But, alas, all is not perfect. Whilst this is undeniably the most entertaining film this franchise has offered since 2012, one can't help but wish it would just take itself a bit more seriously. I get that they wanted this to be a bit more light-hearted, but too often it comes across just a bit too childish. They just about get away with the talking Raccoon, but Groot's three word vocabulary (all he ever says is "I am Groot") wears thin pretty quickly. They play the joke over and over again, and by the time the same jokes are still rolling in during the final act, you can't help but want them to just let it go. It also would've been nice to have a bit more development with the supporting characters; Quill goes through a powerful change throughout this film, but it feels too much like he's doing this alone. Each hero is given a sentimental back story, which pays off to some extent, but it isn't enough to truly care about them once the tension is raised in the final act, and there are far too many characters for the film to have enough time to fully develop them. The characters themselves are interesting enough, there just isn't much depth there. And whilst the tone is undeniably different to anything else in this franchise, once you strip back the silliness and crazy characters, we still have the same basic formula Marvel have relied on so frequently. It's time to mix that up a bit.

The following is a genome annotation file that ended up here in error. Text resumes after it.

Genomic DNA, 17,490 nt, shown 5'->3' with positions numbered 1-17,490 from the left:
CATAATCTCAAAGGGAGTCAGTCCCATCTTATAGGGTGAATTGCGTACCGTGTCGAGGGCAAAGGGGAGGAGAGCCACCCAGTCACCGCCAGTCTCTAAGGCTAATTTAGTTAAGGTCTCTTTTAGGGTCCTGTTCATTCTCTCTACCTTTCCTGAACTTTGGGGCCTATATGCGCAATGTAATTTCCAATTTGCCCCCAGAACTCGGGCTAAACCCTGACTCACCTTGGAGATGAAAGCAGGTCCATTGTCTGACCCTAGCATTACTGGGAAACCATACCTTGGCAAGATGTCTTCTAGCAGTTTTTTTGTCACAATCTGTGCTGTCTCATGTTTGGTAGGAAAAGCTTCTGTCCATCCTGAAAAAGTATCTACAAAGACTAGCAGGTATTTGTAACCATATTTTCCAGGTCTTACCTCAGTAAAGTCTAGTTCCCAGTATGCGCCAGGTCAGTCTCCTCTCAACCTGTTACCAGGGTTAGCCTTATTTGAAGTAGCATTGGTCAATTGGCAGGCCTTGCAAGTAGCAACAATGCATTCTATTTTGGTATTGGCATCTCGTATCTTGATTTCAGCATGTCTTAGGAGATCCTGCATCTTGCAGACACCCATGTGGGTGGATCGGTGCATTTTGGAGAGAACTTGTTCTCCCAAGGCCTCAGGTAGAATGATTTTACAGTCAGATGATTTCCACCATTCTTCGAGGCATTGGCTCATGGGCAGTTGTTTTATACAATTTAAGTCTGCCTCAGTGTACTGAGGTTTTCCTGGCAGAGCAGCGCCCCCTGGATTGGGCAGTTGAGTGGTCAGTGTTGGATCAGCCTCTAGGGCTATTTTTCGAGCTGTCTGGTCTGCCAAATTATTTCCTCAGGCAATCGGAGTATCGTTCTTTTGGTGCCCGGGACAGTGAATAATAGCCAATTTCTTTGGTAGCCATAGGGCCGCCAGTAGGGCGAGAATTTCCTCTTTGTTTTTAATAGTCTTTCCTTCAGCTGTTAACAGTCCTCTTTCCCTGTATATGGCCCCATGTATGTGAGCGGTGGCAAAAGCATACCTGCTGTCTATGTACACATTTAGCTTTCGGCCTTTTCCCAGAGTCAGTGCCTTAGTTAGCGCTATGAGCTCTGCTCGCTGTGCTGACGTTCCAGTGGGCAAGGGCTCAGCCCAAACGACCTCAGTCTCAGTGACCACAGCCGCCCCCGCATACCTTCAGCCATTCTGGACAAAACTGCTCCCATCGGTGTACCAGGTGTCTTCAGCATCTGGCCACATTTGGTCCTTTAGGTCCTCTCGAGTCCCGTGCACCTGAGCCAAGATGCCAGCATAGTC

But most of this is stuff that doesn't take away from how enjoyable this film is. There are far too many characters introduced so early on, which does leave them feeling a bit flat and underdeveloped, and the humour is far more hit-and-miss than you'd hope, but there's just something about Guardians that made it a blast from beginning to end. The plot is laid out nicely, with enough to keep us interested, but never trying to over complicate itself. It's wonderful to look at, with some brilliantly fast paced action sequences littered throughout, and the lead protagonist is developed so nicely that his final scenes of the film are genuinely quite touching. Guardians feels like a fresh beginning for Marvel's franchise; it's introduced us to an abundance of new characters, with a different tone to the rest of their Cinematic Universe, and this is exactly what they needed to do right now. Continuing with the Avengers sequel early next year, and a tonne of others planned for the near future, hopefully the only way to go is up.

To Summarise: It suffers from character issues, and it's not quite as bold and refreshing as it thinks it is, but Guardians of the Galaxy is a brilliantly entertaining entry into Marvel's franchise, with enough energetic action to match its smartly plotted story.